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Ian Pitchford

In contemporary psychiatry therapeutic intervention and scientific research into the nature of mental disorders are guided by an avowedly atheoretical scheme of classification. I argue that useful concepts for a science of psychopathology are those representing projectable categories, and that such categories delineate natural kinds, or non-arbitrary aspects of the world that facilitate the identification of lawful regularities and thereby permit reliable extrapolation from observed to unobserved instances. The search for these natural kinds should be guided by the theoretical principles of an approach I have named ‘evolutionary developmental psychopathology’. This perspective holds that the allocation of causal co-determinants to opposing explanatory schemata inspired by well-established dichotomous approaches undermines our understanding of human psychology and psychopathology by obscuring the perception that the features of biological organisms are constructed by a plethora of disparate developmental resources that share comparable informational or causal status. An emphasis on both proximate and ultimate causes combined with an appreciation that human minds are composed of developmentally plastic, polymorphic, and sexually dimorphic psychological mechanisms, which are subserved by distributed neural components that participate in the functioning of more than one faculty, allows us to re-evaluate existing data and to formulate new hypotheses capable of integrating results from seemingly unconnected domains. However, because our attitude towards the treatment of disorders or problems of any kind necessarily involves a complex psycho-social cost-benefit analysis, I contend that clinical taxonomy will tend to reflect a nonepistemic agenda that is itself mutable according to the strictures established by prevailing norms and resources. This conclusion implies that the search for a single scheme of psychiatric classification capable of serving the needs of both researchers and clinicians may well be futile.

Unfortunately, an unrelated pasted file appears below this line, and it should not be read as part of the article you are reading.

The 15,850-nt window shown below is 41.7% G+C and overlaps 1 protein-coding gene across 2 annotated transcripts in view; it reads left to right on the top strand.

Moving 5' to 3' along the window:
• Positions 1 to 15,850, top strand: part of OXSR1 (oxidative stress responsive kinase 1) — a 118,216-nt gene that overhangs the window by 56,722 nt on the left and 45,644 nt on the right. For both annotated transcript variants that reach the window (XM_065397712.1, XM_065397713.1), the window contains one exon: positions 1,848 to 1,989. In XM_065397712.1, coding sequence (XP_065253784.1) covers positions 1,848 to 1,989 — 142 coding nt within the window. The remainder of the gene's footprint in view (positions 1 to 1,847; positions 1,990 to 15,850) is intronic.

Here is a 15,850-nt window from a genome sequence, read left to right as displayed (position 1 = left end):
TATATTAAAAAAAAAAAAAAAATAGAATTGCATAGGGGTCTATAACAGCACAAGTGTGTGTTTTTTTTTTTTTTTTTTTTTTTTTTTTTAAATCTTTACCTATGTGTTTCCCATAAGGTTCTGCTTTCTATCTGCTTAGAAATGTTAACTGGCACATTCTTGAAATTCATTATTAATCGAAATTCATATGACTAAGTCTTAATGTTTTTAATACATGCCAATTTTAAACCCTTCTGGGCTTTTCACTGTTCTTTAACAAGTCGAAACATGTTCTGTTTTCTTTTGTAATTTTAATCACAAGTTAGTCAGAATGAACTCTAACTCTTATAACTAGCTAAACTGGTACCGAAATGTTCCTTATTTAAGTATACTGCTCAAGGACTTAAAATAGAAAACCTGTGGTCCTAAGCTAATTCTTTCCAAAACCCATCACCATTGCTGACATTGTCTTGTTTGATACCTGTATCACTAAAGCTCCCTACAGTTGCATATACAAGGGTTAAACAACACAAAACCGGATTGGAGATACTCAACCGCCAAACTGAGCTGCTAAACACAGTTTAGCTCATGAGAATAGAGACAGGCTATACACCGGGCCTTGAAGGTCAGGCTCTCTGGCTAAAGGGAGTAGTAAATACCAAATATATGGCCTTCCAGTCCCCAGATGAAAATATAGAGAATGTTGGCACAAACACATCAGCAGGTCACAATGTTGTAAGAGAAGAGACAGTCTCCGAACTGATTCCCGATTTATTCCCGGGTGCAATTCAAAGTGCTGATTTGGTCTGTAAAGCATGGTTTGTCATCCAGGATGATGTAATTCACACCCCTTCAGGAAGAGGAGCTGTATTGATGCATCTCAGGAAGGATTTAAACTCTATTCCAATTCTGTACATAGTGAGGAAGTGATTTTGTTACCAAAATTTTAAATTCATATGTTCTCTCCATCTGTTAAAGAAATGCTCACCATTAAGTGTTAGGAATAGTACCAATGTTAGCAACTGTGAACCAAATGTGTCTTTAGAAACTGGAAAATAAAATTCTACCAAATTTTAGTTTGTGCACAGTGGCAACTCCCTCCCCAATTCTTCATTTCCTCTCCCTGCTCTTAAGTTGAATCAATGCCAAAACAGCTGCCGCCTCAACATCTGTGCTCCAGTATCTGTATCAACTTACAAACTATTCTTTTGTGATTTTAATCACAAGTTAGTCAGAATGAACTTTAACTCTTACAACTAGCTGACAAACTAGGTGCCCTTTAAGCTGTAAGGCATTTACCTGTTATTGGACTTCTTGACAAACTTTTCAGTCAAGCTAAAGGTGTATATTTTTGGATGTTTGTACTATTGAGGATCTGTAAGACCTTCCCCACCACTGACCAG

Chapter 1. Introduction: Genealogical Actors in Ecological Roles


Chapter 2. The Separation of Contradictory Things


Chapter 3. The Problem of Classification in Psychiatry


Chapter 4. Evolution and Human Nature


Chapter 5. The Society of Mind


Chapter 6. Evolutionary Developmental Psychopathology




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© Ian Pitchford and Robert M. Young - Last updated: 28 May, 2005 02:29 PM

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